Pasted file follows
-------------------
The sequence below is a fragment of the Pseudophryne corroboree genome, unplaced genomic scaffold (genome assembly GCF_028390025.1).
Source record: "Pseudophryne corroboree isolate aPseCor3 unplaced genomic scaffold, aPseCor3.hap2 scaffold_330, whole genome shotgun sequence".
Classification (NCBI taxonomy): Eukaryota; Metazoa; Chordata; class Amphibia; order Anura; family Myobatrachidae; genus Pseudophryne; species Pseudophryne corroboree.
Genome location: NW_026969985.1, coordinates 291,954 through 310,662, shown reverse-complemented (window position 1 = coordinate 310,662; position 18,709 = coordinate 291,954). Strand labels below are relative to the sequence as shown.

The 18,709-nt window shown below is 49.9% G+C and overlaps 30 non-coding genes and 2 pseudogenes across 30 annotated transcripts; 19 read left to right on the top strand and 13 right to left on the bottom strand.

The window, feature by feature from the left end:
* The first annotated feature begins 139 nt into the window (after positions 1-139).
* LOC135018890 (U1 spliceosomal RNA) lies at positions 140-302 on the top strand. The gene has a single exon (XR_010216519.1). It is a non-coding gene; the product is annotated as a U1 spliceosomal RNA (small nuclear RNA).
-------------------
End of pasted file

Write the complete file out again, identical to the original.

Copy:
The sequence below is a fragment of the Pseudophryne corroboree genome, unplaced genomic scaffold (genome assembly GCF_028390025.1).
Source record: "Pseudophryne corroboree isolate aPseCor3 unplaced genomic scaffold, aPseCor3.hap2 scaffold_330, whole genome shotgun sequence".
Classification (NCBI taxonomy): Eukaryota; Metazoa; Chordata; class Amphibia; order Anura; family Myobatrachidae; genus Pseudophryne; species Pseudophryne corroboree.
Genome location: NW_026969985.1, coordinates 291,954 through 310,662, shown reverse-complemented (window position 1 = coordinate 310,662; position 18,709 = coordinate 291,954). Strand labels below are relative to the sequence as shown.

The 18,709-nt window shown below is 49.9% G+C and overlaps 30 non-coding genes and 2 pseudogenes across 30 annotated transcripts; 19 read left to right on the top strand and 13 right to left on the bottom strand.

The window, feature by feature from the left end:
* The first annotated feature begins 139 nt into the window (after positions 1-139).
* LOC135018890 (U1 spliceosomal RNA) lies at positions 140-302 on the top strand. The gene has a single exon (XR_010216519.1). It is a non-coding gene; the product is annotated as a U1 spliceosomal RNA (small nuclear RNA).